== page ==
Because they share many common concerns, people of color are frequently referred to as a single group. In fact, however, this population of African-Americans, Hispanics, Asian-Americans, and American Indians consists of an enormous variety of people from different racial, ethnic, language, and cultural backgrounds. As a group, clear distinctions--social, economic, and educational--can be made between minorities and the majority. Additionally, the obstacles they encounter include some that are not part of the experience of most majority students, even those who are disadvantaged. Limited proficiency in English and racial and ethnic prejudice are two examples. 
With regard to higher education, however, the nature of the problems in each minority community is somewhat different, and each situation calls for solutions that are informed and responsive to the needs of each community. Preparation for college, language proficiency, immigrant or nonimmigrant (or refugee) status, time in the United States, gender, cultural influences, and financial condition are only some of the factors that vary from group to group and could have more or less significance in a particular minority group's educational profile. Recognizing and understanding the differences within and among the various minority populations are an important preface to the larger goal of achieving cultural diversity in higher education. 


Because the ultimate goal in recruiting minority students must be graduation, recruitment is not an objective that can be pursued in isolation. The better integrated it is with the college's educational programs and services, the more opportunity it will have for success. Admissions and financial aid policies, strategies for retention, and opportunities for transfer are some of the areas intricately tied to recruitment that therefore can share common objectives (Carnegie Foundation 1989; Lenning, Beal, and Sauer 1980). Organizing strategies for recruitment that combine the human and financial resources of all these areas can be cost-effective. Above all, however, it will disseminate minority recruitment throughout the institution.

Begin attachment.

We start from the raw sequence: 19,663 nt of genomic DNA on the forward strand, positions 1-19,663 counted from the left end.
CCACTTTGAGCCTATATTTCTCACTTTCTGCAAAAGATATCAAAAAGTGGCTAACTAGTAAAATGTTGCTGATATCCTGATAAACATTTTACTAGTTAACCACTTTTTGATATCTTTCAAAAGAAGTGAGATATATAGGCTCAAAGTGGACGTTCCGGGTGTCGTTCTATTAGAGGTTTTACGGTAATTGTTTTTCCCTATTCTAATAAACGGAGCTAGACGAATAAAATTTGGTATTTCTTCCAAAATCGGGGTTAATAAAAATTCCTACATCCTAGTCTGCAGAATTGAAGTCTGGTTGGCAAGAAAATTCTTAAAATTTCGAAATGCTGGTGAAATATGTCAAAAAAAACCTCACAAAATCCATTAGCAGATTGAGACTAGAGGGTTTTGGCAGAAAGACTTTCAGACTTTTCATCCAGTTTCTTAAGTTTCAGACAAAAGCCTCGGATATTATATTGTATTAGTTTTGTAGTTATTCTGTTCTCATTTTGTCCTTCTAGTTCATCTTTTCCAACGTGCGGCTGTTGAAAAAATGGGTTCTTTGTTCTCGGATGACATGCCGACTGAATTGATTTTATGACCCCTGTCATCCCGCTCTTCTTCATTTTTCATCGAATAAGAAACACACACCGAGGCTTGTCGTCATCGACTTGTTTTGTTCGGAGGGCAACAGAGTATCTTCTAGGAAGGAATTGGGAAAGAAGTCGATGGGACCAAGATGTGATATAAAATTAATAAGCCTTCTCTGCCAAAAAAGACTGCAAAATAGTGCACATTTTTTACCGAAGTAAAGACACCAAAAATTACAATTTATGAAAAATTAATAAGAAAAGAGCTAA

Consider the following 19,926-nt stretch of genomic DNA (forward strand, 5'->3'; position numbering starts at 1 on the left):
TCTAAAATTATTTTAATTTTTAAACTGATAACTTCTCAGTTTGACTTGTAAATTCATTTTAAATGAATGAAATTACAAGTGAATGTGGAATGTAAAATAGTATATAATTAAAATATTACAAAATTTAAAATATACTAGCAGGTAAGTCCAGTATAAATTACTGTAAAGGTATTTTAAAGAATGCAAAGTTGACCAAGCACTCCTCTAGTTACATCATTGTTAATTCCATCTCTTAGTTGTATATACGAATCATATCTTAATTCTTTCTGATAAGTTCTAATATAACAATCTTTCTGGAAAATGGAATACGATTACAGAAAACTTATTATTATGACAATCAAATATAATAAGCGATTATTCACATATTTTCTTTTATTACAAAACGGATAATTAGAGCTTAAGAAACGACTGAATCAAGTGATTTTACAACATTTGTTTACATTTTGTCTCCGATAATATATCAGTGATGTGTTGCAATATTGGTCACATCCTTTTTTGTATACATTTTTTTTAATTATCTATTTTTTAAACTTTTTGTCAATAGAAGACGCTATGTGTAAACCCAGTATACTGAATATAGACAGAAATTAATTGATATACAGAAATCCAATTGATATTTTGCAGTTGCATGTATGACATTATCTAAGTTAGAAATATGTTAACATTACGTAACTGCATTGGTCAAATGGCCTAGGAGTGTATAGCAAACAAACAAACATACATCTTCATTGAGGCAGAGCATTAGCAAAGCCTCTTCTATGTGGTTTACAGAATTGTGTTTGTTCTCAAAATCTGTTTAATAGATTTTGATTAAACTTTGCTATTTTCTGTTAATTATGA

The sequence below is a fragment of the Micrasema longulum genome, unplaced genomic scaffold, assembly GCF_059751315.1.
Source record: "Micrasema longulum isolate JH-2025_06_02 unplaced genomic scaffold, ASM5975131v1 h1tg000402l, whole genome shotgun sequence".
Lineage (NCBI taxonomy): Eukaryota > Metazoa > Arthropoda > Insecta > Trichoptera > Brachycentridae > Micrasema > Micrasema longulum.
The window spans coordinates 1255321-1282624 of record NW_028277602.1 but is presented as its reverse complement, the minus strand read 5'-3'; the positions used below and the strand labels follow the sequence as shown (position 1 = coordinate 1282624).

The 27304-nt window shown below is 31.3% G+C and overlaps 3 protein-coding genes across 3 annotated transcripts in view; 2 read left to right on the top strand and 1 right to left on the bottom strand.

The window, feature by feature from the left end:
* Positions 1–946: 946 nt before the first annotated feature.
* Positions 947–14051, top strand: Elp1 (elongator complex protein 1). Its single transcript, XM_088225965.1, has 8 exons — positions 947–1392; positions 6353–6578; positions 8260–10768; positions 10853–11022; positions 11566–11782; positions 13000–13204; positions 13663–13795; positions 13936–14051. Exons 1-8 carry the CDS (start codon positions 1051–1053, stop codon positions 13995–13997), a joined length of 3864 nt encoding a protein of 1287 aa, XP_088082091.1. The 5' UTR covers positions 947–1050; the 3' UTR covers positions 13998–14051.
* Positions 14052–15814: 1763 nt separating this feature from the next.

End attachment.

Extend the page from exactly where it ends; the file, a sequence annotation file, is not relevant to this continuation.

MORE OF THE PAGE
Effective recruitment of minority students should not only be coordinated with many different areas of the institution but also enlist the participation of people from different departments and at various levels of responsibility to work in concert as part of a comprehensive plan. Nontraditional models of recruitment teams can have significant success. Administrators, faculty, and staff from academic departments, including ethnic studies programs and centers, student services, and special program offices, such as economic opportunity programs, can be organized to participate in the institution's strategy for recruitment.